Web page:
The new year ahead

A Christian Science perspective on daily life

New shoes, new books, new baby, new school - all bring an anticipated freshness with them. And a new year is no exception.

The only thing weighing on the forthcoming year may be some heavy predictions waiting to be fulfilled.

However, the new year can hold the opportunity to revise predicted doom; it can be light with hope and unforeseen answers. Perhaps what is expected can be rerouted, and an anticipated course can shift for the better.

A new year provides space for expectations to improve, hope to build, unforeseen good to develop. Mary Baker Eddy described "year" in the Glossary in "Science and Health with Key to the Scriptures" as "space for repentance" (p. 598). It is, then, also an opportune grace period.

There is nothing to fear as we gaze at our new calendars or empty "organizers," white with blanks to be filled in with appointments, dates, and schedules. These spaces can be looked at with joyful anticipation of future accomplishments, new acquaintances, growth, and unknown adventures.

Christ Jesus once stated: "Take therefore no thought for the morrow: for the morrow shall take thought for the things of itself. Sufficient unto the day is the evil thereof." Eugene Peterson's translation is instructive. "Give your entire attention to what God is doing right now, and don't get worked up about what may or may not happen tomorrow. God will help you deal with whatever hard things come up when the time comes" (Matt. 6:34, King James Version and "The Message").

Facing the new year last year, an English friend of mine was very happily living in New York. She loved her apartment, her job, and everything about her New York existence. But whenever she prayed, she felt strongly nudged to return to England.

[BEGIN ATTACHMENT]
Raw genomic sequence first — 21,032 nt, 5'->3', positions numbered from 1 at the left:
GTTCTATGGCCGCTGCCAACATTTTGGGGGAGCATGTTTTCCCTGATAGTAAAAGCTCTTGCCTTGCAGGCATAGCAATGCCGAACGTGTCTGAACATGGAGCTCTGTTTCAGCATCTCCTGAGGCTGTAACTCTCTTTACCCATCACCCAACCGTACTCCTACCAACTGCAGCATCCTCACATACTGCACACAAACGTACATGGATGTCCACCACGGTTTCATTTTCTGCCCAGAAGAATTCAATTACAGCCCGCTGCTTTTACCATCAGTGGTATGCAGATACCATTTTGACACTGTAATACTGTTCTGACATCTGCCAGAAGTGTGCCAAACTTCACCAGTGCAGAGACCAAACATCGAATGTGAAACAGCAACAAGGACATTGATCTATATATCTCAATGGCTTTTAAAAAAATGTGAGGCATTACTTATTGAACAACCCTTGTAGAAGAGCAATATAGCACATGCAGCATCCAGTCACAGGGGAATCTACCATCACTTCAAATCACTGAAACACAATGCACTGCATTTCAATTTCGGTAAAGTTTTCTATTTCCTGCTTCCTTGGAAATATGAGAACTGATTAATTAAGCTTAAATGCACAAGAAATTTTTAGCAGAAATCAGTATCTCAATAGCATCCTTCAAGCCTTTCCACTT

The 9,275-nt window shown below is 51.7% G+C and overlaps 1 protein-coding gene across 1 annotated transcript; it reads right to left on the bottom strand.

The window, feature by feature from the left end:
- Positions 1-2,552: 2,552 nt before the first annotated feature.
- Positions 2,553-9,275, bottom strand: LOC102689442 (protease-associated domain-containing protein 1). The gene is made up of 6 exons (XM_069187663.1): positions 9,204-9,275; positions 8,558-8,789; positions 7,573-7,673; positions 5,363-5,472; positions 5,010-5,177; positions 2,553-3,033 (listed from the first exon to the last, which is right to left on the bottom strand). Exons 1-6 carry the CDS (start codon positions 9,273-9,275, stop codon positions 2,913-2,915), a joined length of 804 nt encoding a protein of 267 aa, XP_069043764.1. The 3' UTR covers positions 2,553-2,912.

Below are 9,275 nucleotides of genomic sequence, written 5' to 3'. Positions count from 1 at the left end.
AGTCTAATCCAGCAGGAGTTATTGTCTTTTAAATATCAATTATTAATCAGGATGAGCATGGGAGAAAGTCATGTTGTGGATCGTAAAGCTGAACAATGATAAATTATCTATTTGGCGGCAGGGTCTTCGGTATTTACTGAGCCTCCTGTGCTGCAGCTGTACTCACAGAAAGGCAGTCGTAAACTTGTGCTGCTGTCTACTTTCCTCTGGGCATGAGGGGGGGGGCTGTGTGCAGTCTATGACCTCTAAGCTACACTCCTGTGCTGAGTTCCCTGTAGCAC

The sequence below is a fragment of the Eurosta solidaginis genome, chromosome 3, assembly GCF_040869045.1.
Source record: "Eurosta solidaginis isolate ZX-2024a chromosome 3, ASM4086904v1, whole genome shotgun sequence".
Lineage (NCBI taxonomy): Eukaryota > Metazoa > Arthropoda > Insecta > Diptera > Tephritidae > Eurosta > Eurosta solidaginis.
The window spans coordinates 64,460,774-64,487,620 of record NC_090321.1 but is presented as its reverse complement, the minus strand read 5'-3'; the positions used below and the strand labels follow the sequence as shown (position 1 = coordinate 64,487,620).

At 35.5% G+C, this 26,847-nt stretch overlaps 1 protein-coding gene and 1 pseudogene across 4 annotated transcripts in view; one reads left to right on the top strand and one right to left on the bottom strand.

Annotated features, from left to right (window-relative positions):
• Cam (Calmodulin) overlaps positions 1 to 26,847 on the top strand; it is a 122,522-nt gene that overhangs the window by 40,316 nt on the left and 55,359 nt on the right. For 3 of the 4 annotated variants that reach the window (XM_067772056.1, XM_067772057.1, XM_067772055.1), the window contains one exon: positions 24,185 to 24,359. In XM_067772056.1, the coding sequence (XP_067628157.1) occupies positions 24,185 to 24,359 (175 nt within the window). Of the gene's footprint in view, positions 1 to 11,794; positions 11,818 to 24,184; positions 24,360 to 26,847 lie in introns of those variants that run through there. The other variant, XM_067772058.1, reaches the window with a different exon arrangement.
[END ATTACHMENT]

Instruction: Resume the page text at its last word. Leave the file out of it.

At first, she resisted this nudge since she was completely satisfied, but the idea persistently came. She complied simply to be obedient to what felt like divine direction. Though she was not asking for this direction, it was coming.

She closed her apartment and rejoined her London-based firm. Not long after her return to England, a friendship was renewed with a man she'd known for some time, and within the year they were married, and both transferred by his company to the United States.

Part of her daily prayer was confirmation of her God-given purpose and fulfillment of that purpose. Her obedience to God's direction brought about more evidence of the fullness of Love's provision for her. We've said many times with beaming smiles, "What a year!"

Watching this reminds me of something Mary Baker Eddy wrote: "By purifying human thought, this state of mind permeates with increased harmony all the minutiae of human affairs. It brings with it wonderful foresight, wisdom, and power; it unselfs the mortal purpose, gives steadiness to resolve, and success to endeavor" ("Miscellaneous Writings 1883-1896, p. 204).

Keeping this in mind has given me a great sense of joy and adventure for the coming year and all the good it holds as day by day I look to the source of all good for direction and guidance, even adventure.

I prefer to enter the new year, not with a pocketful of resolutions to do better compared to last year (though that is not necessarily a bad thing), but with resolve to be what God Himself intends me to be.

I am resolved to see good in every moment, to respond to it with the spirit of love and adventure, and to keep my eyes wide open to my Father-Mother God, who has my best interest and progress at heart.

Lift up your eyes, and look on the fields; for they are white already to harvest.
John 4:35

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